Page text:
Paul Ryan: Which campaign gets the bigger boost?

Both Democrats and conservative Republicans are seeing Mitt Romney's selection of Paul Ryan as a potential game-changer for their team. But only one can win.

Mary Altaffer/AP
Republican vice presidential candidate Rep. Paul Ryan of Wisconsin reacts to audience applause during a campaign event at the Waukesha county expo center, Sunday, Aug. 12, in Waukesha, Wis.

On one point, partisans on both sides agree: Mitt Romney’s selection of Rep. Paul Ryan as his running mate has the potential to be a game-changer.

For Mr. Romney, Congressman Ryan of Wisconsin has given his presidential campaign energy and focus. The “Ryan plan,” the House Budget chairman’s proposed tax cuts, spending cuts, and dramatic rethink of entitlements, is now at the center of debate.

The immediate reaction of conservatives, who were skeptical of the former governor of Massachusetts, was excitement, and a feeling they could begin to trust Romney.

Democrats are equally thrilled about the choice of Ryan, in part for the same reason. His detailed plan, they say, gives them a club with which to beat the Romney-Ryan ticket about the head, and scare voters – especially seniors in key swing states like Florida and Ohio.

Never mind that Ryan’s proposals for Medicare and Social Security would not affect those at or near retirement. As Romney arrived in Florida Monday morning to campaign, the Obama campaign released a web video featuring older Floridians expressing alarm over cuts to Medicare under the “Romney-Ryan plan.”  

Both sides could be right: Ryan could be a game-changer in a race that, pre-Ryan, showed President Obama with a slight edge in polls. The question is, for which side? Does it turn the tide toward Romney, or shift it more fully toward Mr. Obama?

The outcome, analysts say, could depend on which side is able to define Ryan and his plan – neither the man nor the proposal is well-known by most Americans – in the next few weeks.

The selection of Ryan is “both an opportunity and a danger for the Romney campaign, and an opportunity for the Obama campaign,” says Cal Jillson, a political scientist at Southern Methodist University in Dallas. The president starts out ahead, he says, and therefore “the danger for him is certainly there, but less immediate and overt.”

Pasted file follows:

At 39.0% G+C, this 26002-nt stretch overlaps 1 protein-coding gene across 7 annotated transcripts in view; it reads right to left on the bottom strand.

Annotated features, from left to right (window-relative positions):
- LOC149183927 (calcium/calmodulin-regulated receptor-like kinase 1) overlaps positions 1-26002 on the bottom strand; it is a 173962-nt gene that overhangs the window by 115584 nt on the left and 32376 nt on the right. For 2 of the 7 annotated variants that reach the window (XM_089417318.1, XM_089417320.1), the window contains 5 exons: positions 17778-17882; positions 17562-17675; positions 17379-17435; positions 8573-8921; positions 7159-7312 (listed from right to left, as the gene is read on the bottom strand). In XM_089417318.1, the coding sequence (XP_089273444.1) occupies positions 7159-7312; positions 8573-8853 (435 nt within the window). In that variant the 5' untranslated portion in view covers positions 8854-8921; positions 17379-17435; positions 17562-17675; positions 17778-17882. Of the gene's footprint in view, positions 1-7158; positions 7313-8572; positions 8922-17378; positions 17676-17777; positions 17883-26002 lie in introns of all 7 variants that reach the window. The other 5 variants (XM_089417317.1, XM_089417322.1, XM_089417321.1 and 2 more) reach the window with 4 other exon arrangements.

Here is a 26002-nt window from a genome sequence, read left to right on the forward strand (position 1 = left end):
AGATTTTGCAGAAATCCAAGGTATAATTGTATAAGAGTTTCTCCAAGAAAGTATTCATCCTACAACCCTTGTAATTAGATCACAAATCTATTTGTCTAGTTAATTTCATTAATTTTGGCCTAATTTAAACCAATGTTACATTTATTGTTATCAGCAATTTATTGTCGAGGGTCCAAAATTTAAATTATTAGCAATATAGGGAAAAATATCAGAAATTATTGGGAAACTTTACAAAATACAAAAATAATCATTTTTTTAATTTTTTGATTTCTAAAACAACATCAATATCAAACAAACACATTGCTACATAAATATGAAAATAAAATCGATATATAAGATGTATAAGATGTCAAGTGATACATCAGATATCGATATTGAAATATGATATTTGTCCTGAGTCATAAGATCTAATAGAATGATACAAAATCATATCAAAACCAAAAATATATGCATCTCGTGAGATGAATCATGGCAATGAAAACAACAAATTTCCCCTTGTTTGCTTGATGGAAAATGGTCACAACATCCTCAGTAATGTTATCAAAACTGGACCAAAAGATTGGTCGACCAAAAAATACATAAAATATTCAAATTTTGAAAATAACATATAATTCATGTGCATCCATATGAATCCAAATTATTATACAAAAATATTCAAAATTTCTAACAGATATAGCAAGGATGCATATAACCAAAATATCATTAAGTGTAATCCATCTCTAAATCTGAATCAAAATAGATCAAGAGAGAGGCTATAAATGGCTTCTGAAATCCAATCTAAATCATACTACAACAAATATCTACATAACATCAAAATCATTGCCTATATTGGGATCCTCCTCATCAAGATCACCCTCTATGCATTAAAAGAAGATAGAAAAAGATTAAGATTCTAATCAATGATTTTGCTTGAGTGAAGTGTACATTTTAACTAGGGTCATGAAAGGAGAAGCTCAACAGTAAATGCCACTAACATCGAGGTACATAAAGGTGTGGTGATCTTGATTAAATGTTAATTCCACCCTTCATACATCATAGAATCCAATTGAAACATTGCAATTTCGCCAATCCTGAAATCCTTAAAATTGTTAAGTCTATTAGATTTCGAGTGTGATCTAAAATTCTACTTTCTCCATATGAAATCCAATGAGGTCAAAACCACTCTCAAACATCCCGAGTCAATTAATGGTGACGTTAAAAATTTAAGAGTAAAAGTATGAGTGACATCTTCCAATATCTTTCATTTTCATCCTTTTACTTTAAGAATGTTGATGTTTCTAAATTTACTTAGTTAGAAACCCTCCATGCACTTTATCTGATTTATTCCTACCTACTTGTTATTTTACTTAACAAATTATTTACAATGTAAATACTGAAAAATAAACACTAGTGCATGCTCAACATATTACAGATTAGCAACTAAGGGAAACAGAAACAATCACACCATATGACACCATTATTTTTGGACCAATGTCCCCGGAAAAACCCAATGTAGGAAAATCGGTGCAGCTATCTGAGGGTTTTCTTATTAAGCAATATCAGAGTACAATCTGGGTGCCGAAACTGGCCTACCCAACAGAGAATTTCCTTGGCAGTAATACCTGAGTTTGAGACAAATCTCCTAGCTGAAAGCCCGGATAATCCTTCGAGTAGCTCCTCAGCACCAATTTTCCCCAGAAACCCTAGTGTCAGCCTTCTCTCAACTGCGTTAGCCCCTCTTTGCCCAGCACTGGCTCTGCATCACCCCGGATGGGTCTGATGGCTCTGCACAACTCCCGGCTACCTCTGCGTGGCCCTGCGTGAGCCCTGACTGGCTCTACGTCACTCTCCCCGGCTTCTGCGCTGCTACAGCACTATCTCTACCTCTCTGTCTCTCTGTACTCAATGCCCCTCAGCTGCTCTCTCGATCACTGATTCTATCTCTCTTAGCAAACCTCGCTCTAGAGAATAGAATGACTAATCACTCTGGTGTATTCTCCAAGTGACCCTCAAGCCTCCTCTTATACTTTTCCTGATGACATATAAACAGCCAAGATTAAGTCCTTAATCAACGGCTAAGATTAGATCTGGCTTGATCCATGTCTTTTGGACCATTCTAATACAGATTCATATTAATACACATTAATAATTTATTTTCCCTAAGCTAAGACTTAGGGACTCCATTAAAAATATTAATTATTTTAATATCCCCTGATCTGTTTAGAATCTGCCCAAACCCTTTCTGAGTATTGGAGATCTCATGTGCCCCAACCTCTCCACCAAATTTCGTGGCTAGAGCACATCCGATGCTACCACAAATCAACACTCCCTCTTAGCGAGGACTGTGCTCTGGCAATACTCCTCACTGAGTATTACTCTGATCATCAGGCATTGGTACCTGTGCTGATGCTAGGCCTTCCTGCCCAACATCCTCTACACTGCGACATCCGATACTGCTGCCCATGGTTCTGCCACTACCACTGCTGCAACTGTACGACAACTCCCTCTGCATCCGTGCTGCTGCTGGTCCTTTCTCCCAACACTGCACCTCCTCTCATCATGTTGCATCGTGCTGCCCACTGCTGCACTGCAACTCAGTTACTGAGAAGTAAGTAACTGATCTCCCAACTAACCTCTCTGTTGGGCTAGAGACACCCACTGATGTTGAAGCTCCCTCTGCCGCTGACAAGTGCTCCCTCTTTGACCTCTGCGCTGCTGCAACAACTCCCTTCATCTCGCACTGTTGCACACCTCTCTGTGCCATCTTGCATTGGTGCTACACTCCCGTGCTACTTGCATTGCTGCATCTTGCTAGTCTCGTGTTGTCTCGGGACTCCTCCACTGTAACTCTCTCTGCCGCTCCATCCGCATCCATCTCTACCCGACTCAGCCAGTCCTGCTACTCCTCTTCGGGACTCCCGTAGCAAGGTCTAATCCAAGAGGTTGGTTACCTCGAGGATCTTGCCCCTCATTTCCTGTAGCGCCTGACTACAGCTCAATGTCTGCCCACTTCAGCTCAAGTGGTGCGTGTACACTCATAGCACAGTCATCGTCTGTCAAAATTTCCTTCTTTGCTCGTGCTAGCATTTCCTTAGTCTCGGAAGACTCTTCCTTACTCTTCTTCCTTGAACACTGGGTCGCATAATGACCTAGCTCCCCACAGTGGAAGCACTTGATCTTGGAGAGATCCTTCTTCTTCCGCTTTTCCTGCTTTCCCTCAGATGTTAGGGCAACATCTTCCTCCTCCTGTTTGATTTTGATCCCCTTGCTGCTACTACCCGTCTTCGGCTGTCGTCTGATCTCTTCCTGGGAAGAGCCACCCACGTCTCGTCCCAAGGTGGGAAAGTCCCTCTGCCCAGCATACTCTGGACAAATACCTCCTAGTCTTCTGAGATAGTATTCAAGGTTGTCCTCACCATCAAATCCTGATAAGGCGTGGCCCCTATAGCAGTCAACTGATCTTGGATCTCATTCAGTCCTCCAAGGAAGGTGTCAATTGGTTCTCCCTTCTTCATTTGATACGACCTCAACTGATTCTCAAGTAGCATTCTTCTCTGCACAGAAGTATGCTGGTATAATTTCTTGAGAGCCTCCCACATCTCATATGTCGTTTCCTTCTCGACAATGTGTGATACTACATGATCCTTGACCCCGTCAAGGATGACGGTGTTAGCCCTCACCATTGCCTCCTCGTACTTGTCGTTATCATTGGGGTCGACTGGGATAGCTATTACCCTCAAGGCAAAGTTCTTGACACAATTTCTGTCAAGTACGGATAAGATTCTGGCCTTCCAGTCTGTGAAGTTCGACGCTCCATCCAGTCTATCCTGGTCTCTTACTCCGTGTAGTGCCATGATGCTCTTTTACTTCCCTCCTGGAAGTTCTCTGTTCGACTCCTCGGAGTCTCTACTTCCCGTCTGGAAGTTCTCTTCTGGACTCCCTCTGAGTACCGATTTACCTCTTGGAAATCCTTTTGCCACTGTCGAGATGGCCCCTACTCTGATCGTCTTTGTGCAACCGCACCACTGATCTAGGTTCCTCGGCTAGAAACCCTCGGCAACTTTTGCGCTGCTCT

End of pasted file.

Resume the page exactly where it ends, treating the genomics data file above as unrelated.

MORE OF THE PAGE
If the 2012 race turns into a “base election” – that is, with an electorate that consists mostly of loyal and “leaning” Democrats and Republicans, but not a lot of people who are newly inspired to vote, as in 2008 – then the addition of Ryan has the potential to tip the balance for Romney.

“A base strategy might work this year because a motivated GOP base, despite its weaknesses with minority voters, might be able to outnumber the Democratic base in this election, much like it did in 2004,” when President George W. Bush beat Sen. John Kerry, write Larry Sabato, Kyle Kondik, and Geoffrey Skelley of the University of Virginia Center for Politics. “It does not appear that Romney has his base fully behind him.”

That, at least, was true before the Ryan selection. And it’s still too soon to gauge Ryan’s impact on the race. But already, Romney is engaging in some fine-tuning of his approach to his running mate that could risk alienating some conservatives and reignite charges of flip-flopping.

On Saturday, the day of Ryan’s rollout, Romney campaign spokeswoman Sarah Pompei told Politico that the candidate “applauds” Ryan’s ideas but that Romney would issue his own budget blueprint. In their joint campaign appearances on Sunday, Romney referred only to “my plan,” and did not explicitly embrace the Ryan plan.

In their joint interview Sunday on CBS’s “60 Minutes,” when asked if Ryan could teach him some things about the budget, Romney made clear that, if elected, they would work together. But as if to reinforce that he is the alpha dog, Romney added: “Obviously, I have to make the final call in important decisions.”

At the Romney-Ryan campaign event on Saturday in Manassas, Va. – one of the most important tossup states – the crowd was eager to see Romney’s young new running mate in action. Some interviewed knew who he was, and others didn’t, reflecting the fact that Ryan's national image was still very much a work in progress.

By Monday, a new poll from ABC News showed Ryan’s image improving. In weekend interviews, 38 percent of Americans responded favorably to Ryan’s selection for the ticket, up from 23 percent in pre-selection interviews, ABC reported. Thirty-three percent, disproportionately Democrats, see him unfavorably, and 30 percent are undecided.

At the Manassas event, some voters seemed prepared to fall in love with Ryan, even if he wasn’t their first choice for the ticket.

“If it can’t be Allen West, then Paul Ryan is the second best,” says Carole Sarkuti, a local tea party activist. Congressman West, a freshman from Florida, is one of only two African American Republicans in Congress, former military, and an outspoken tea partyer.

Another attendee raised the name of another Floridian, this one frequently mentioned as a top possibility for the GOP ticket before Ryan’s selection.

“I think Marco Rubio would have brought Romney more votes,” says Tom Sprain, a retired federal government employee from Manassas, referring to the junior senator from Florida. “He would have helped with Hispanic voters and in Florida and Arizona.”

But, Mr. Sprain adds, “Ryan is a wonderful guy.”

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